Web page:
Make note of the s3 endpoint as we’ll need it when setting up our CloudFront distribution.

Step 4: AWS CodePipeline + CodeBuild

Setting up CodePipeline for our purposes will be a pretty straightforward process. Start off by going to the CodePipeline dashboard and selecting get started, or create pipeline.

  1. Give your pipeline a name.

  2. For this one our source will be Github.

  3. Once selected as a source you’ll need to connect your Github account.

  4. Then select your repository and select your branch (I use GitFlow so I have my builds go out to production from my master branch.).

  5. Now for our build provider we’re going to select AWS CodeBuild.

  6. Since this is a new project we will select “Create a new build project” and give it a name.

  7. For the Environment, we’ll use a CodeBuild managed image for Ubuntu with the Node.js 10.1.0 runtime / version (At the time of writing).

  8. For “Build specification” you can insert the build commands there, but I am more of a fan of using a buildspec.yml in my git repo’s source directory. More on that later.

  9. Next let AWS CodeBuild create the service role for you and give it a name.

  10. Then hit “Save Build Project” and go to the next step.

  11. We’re going to be doing our deploy through CodeBuild so we can skip the Deploy step.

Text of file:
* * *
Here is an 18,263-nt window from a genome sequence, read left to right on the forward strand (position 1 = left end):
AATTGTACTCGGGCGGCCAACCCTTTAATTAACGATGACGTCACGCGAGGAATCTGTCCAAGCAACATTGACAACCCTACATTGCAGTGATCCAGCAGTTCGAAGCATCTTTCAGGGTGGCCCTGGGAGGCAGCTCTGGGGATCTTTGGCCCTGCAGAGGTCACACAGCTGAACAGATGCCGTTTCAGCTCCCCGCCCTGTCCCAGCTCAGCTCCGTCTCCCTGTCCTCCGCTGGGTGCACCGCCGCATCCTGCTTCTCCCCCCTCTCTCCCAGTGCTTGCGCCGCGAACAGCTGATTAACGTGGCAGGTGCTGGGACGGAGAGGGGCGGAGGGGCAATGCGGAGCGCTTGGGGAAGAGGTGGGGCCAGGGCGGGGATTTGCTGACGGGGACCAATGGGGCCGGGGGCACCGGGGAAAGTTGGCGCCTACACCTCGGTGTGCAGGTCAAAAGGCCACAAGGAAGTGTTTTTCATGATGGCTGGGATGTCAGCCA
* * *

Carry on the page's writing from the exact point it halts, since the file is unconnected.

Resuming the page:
12. And If you have not setup a AWS service role before, you’ll need to create one in this next step. Just give it a name, hit create role and next!

Now that we have our CodePipeline setup, next we will need to add that buildspec.yml to our GatsbyJS project. An example of what I am currently using can be found below.

Step 5: Testing It Out

Now that we have all that setup and committed to our git repository. As soon as we push that buildspec.yml to our master branch (or whichever branch you selected in the CodePipeline step), our pipeline should start. We can check the status of this by going to the CodePipeline dashboard. Once you see both steps return a success message, paste your S3 endpoint from Step 2 into your browser and your site should load!

Step 6: CloudFront (Optional)

Now some of you (like me) will want an SSL certificate for their website, however there is no current way to bind an SSL certificate directly to a S3 bucket. So for this I’ll be using AWS CloudFront. CloudFront is a CDN where we can use our S3 bucket as an origin for serving data to all, or some, of the AWS edge locations. This “distribution” also allows us to bind an SSL certificate to it using AWS ACM.